I parked at the old McDougall Mission at Morely, just off of Highway 1A. There’s a path that leads down to the Bow River, and along the river’s edge, another trail, which I followed walking west along the embankment. It’s a beautiful landscape that is rife with history.
Archaeological digs inform us that the First Nations people have been in the area since 9000 BCE, that’s over 11,000 years.
The first Europeans, David Thompson and Duncan McGillivray came through the area in 1800, following first the south bank of the Bow River, and then along the north bank, perhaps having walked along the very same pathway that I was standing on. Deep history. Perspective. Poignancy.
The McDougall Church is not far downstream from where the Hudson Bay Company built Piegan Post in 1832 and after that, the area became a convergence point for travelers through the area. The post closed after two seasons and the remains of the post became known locally as the Old Bow Fort.
Sir George Simpson, Governor of the Hudson's Bay Company, came through in 1841, followed by Robert Rundle in 1844. The British Army spies Warre and Vavasour came through in 1845, followed weeks later by Father Jan de Smet.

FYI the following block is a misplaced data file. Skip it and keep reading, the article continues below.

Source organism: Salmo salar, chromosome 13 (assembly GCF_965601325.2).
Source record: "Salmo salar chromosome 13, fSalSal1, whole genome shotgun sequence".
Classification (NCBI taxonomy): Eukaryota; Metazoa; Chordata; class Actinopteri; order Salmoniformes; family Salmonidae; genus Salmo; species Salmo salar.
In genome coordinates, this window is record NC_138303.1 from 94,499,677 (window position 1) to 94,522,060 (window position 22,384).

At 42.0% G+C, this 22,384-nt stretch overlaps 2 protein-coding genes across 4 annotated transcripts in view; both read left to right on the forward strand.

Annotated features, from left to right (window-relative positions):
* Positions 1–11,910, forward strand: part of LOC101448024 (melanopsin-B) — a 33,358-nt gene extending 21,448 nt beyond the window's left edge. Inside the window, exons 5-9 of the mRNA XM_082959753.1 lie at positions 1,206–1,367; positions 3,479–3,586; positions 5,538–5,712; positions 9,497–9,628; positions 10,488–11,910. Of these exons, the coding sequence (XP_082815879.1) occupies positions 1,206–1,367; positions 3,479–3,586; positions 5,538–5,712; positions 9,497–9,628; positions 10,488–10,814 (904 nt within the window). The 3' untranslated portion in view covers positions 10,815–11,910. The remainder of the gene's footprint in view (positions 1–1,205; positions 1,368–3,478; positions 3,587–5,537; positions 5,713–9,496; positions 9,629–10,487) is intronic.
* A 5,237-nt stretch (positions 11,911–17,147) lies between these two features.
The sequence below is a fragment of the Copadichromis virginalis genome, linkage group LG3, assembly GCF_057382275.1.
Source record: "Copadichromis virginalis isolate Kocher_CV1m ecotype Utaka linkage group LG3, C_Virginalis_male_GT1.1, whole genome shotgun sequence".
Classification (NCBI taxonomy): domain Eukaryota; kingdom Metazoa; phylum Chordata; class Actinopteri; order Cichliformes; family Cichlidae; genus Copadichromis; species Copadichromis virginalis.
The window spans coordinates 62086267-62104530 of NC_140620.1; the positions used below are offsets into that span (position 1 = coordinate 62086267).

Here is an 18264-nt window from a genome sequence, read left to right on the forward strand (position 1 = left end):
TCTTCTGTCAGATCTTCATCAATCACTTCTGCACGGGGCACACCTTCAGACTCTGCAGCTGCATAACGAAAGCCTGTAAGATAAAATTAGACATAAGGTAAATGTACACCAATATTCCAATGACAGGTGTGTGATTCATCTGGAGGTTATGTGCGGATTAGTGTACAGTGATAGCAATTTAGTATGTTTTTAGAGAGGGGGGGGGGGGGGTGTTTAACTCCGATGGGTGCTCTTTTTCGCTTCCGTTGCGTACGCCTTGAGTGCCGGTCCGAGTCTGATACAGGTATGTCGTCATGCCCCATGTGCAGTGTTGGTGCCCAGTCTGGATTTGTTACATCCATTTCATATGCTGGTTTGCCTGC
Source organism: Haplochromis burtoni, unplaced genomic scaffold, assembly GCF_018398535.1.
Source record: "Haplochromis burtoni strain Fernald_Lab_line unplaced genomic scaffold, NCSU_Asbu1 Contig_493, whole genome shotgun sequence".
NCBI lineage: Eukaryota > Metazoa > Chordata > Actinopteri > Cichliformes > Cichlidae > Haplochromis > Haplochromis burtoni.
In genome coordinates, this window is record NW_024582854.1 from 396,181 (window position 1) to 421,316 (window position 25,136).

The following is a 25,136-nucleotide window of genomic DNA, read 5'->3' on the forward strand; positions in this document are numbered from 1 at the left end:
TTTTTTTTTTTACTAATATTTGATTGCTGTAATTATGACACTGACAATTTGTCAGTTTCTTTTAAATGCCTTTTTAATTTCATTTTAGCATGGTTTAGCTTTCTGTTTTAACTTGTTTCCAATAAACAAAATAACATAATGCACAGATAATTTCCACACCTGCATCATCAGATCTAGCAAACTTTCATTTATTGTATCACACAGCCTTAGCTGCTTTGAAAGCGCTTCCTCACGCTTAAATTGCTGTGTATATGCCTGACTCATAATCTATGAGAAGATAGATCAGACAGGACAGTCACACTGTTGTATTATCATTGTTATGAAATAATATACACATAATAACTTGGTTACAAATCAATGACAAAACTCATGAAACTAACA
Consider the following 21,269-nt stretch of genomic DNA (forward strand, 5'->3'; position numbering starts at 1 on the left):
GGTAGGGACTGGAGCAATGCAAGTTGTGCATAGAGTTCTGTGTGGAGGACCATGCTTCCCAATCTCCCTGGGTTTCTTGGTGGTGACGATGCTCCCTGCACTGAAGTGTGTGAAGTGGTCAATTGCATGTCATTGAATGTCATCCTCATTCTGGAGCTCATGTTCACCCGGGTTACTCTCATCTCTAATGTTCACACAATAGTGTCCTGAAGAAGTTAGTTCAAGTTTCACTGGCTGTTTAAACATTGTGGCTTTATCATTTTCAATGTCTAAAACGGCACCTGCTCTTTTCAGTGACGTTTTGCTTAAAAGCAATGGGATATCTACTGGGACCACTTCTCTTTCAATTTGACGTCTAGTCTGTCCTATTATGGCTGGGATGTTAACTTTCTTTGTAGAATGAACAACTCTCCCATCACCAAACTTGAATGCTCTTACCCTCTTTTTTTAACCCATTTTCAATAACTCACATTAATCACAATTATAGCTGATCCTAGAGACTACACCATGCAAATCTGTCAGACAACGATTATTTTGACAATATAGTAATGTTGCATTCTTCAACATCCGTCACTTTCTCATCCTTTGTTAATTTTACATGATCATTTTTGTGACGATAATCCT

In 1854 James Sinclair and a party of a 100 Métis and 250 head of cattle passed Old Bow Fort heading for the mouth of the Columbia River on the other side of the continental divide.
1858 and 59, the Palliser Expedition stopped at the Old Bow Fort, followed by the Overlander’s heading for the Fraser River gold fields.
On the 30 Sept 1859, the Earl of Southesk travelling east passed by Old Bow Fort, headed for Edmonton.
Then in 1875, construction of the Morelyville Mission was completed by George and John McDougall.
The church and the area around it are a hotspot of early history in Alberta and a focal point for scenic wonder.
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